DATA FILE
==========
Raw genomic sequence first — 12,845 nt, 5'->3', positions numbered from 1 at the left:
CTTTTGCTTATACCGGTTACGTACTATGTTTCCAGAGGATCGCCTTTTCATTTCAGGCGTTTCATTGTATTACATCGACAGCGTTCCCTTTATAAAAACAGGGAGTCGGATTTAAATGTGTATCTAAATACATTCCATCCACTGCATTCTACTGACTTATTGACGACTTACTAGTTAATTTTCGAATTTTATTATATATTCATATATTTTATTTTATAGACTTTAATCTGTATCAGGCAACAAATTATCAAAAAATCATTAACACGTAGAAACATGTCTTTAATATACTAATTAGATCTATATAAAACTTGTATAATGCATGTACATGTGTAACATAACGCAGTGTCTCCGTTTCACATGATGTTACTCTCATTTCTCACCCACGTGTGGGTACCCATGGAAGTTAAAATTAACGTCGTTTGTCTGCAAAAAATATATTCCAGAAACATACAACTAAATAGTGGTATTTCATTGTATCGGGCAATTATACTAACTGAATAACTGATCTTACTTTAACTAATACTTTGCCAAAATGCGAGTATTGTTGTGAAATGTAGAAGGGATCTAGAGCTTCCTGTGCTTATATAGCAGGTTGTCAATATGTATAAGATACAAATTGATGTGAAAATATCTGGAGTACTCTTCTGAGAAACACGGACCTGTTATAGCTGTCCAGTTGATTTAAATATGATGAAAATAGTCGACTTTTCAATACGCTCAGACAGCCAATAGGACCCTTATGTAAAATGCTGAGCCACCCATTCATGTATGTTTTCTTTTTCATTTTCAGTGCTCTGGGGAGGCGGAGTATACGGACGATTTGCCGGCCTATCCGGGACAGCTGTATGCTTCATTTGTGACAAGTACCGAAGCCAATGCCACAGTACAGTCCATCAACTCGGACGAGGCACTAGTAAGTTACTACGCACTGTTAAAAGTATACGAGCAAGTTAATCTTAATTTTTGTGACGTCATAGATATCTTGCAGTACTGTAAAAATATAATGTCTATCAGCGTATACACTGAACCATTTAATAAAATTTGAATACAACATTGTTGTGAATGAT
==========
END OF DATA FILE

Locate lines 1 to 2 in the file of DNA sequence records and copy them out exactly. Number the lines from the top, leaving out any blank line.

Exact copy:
Raw genomic sequence first — 12,845 nt, 5'->3', positions numbered from 1 at the left:
CTTTTGCTTATACCGGTTACGTACTATGTTTCCAGAGGATCGCCTTTTCATTTCAGGCGTTTCATTGTATTACATCGACAGCGTTCCCTTTATAAAAACAGGGAGTCGGATTTAAATGTGTATCTAAATACATTCCATCCACTGCATTCTACTGACTTATTGACGACTTACTAGTTAATTTTCGAATTTTATTATATATTCATATATTTTATTTTATAGACTTTAATCTGTATCAGGCAACAAATTATCAAAAAATCATTAACACGTAGAAACATGTCTTTAATATACTAATTAGATCTATATAAAACTTGTATAATGCATGTACATGTGTAACATAACGCAGTGTCTCCGTTTCACATGATGTTACTCTCATTTCTCACCCACGTGTGGGTACCCATGGAAGTTAAAATTAACGTCGTTTGTCTGCAAAAAATATATTCCAGAAACATACAACTAAATAGTGGTATTTCATTGTATCGGGCAATTATACTAACTGAATAACTGATCTTACTTTAACTAATACTTTGCCAAAATGCGAGTATTGTTGTGAAATGTAGAAGGGATCTAGAGCTTCCTGTGCTTATATAGCAGGTTGTCAATATGTATAAGATACAAATTGATGTGAAAATATCTGGAGTACTCTTCTGAGAAACACGGACCTGTTATAGCTGTCCAGTTGATTTAAATATGATGAAAATAGTCGACTTTTCAATACGCTCAGACAGCCAATAGGACCCTTATGTAAAATGCTGAGCCACCCATTCATGTATGTTTTCTTTTTCATTTTCAGTGCTCTGGGGAGGCGGAGTATACGGACGATTTGCCGGCCTATCCGGGACAGCTGTATGCTTCATTTGTGACAAGTACCGAAGCCAATGCCACAGTACAGTCCATCAACTCGGACGAGGCACTAGTAAGTTACTACGCACTGTTAAAAGTATACGAGCAAGTTAATCTTAATTTTTGTGACGTCATAGATATCTTGCAGTACTGTAAAAATATAATGTCTATCAGCGTATACACTGAACCATTTAATAAAATTTGAATACAACATTGTTGTGAATGAT